The deaths of banking heir Mathew Mellon and Swedish DJ Avicii raise concerns about mental health among HNWs. Emelia Hamilton-Russell hears from a pioneering Mayfair clinic working to save HNW lives
Tim Bergling – who is better known by his DJ name Avicii – shot to fame with his single Levels in 2011, and followed it up in 2013 with the award-winning hit Wake Me Up. He had an estimated net worth of £61 million when he took his own life at the age of just 28. Similarly, the New York businessman Matthew Mellon is reported to have made $1 billion from cryptocurrency, but having struggled with drug addiction for most of his life, died suddenly last month aged 54.
‘One in four people will experience a behavioural or mental health condition in their lifetime, and wealth certainly can’t buy immunity from that statistic,’ says Jonathan Edgeley. And he would know. Edgeley is the relationship director at Addcounsel, a discrete Mayfair clinic that treats the mental health problems of the super-wealthy. ‘Huge wealth and success can mask underlying problems, with sufferers taking longer to acknowledge the problem and seek professional help,’ says Edgeley, who is personally involved with client care. In his experience, wealth can exacerbate mental health issues. This was certainly the case for Lloyds Bank CEO, Antonio Horta Osorio who, while he outwardly exuded health and success to rescue the bank from the brink of collapse, his high-stress job took a toll on his mental health. He has since recovered, and now puts his energy into raising awareness for mental health in the workplace.
‘Tragically, many wealthy, successful people suffer in silence, their illness isolating them from family, friends, and business… all the things that make up the fabric of life,’ says Edgeley, who sees wealth acting as an enabler for certain individuals. He explains that wealth can provide access to a refuge in any corner of the globe where the sufferer can continue the downward spiral of despair, away from concerned family and friends. Left untreated, addiction generally becomes worse over time, slowly undermining family cohesion, which in turn affects subsequent generations. In more extreme cases, the fear of abandoning the high life and the anticipation of what other people may think can drive compartmentalised and dysfunctional behaviour, even suicide.
‘Very rarely do we see addicted or mentally ill people get well without specialist medical, psychological intervention, and the appropriate specialist care. Families want to help, but often feel powerless in the face of these problems,’ says Edgeley, whose team claims to be the UK’s first, and only ‘multi-disciplinary’ provider of bespoke, one-to-one care for behavioural health issues. It’s a super elite service which only handles about 15 patients a year, and they also do family programs to educate those close to the sufferer. The range of treatments starts with alcoholism and drugs and extends to addictions to nicotine, sex and love, gambling and shopping. Mental health issues include depression, burnout, eating disorders, trauma, anger management, mild dementia, relationship ‘co-dependency’, anorexia and stress. ‘It’s sometimes just a case of high net worth, low self-worth’, Edgeley adds.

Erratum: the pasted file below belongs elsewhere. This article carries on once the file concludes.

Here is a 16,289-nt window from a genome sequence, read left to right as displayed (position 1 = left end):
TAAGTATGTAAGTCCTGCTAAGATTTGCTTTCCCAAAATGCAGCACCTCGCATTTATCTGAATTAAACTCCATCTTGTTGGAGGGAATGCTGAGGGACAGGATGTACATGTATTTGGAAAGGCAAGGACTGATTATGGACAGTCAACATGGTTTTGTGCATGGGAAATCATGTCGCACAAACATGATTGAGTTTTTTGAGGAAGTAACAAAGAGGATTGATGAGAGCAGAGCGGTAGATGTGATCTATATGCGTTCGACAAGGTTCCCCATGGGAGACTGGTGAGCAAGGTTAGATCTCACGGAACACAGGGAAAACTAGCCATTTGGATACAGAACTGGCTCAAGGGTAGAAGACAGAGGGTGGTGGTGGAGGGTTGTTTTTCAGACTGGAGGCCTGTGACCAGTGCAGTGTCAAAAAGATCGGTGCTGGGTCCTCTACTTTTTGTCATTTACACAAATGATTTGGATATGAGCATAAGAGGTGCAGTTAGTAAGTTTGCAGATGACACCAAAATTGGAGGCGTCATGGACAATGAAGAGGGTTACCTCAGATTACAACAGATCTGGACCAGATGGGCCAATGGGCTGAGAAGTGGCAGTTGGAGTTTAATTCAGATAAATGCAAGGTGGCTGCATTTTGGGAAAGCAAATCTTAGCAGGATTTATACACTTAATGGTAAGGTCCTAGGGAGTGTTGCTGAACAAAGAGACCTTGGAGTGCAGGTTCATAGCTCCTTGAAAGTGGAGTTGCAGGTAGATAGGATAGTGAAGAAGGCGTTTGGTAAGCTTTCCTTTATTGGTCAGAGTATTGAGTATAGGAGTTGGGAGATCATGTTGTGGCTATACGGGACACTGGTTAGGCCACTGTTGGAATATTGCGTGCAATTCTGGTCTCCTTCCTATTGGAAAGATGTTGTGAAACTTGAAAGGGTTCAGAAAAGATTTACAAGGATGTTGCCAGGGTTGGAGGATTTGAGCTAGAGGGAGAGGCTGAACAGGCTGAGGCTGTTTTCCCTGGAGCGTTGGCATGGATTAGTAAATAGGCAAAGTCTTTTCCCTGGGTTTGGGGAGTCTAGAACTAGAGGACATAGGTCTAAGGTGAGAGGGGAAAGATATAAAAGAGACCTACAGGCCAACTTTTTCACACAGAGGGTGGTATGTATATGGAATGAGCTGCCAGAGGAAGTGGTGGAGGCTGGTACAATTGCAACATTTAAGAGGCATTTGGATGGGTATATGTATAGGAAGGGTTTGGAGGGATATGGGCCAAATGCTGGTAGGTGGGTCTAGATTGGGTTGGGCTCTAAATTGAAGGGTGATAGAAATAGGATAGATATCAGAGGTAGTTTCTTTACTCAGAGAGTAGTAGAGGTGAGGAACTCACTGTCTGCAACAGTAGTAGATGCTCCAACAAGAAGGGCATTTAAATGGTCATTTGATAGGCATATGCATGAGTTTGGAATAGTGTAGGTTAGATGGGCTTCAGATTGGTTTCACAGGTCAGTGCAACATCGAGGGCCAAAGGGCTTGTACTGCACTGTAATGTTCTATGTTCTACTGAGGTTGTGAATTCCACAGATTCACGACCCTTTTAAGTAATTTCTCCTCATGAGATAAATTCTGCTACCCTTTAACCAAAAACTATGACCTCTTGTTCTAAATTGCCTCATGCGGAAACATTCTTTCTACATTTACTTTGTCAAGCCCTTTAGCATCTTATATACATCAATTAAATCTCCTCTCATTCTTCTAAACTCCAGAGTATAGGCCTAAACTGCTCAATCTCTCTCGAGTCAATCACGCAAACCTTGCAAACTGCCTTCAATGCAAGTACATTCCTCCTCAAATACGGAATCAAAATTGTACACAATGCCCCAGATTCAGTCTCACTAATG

Edgeley is keen to emphasise that, while the experience of addiction or a mental health issue is undoubtedly harrowing for all involved, it is possible to make a full recovery. ‘There is always hope,’ he says. ‘The reality is, the world is a much more understanding place than the ultra-wealthy may perceive it to be. The anticipated stigma associated with behavioural and mental health has lessened, and people may even be applauded for their courage to ask for help.’
Expert treatment offers a path towards better health through long term sustainable recovery. Addcouncel assesses each situation, creates the accommodation, and puts a team around the person that meets their specific needs. At the moment, they’re treating someone who has cocaine, marijuana and sex addiction, so have recruited specialists in all those areas. They’ll be working with this person – and their family – for five months. And if client wants to stay at Claridge’s across the street, that can be arranged, too.
Addcounsel is a sponsor of the 2018 Spear’s Wealth Insight Forum which is taking place on 27 September at One Great George Street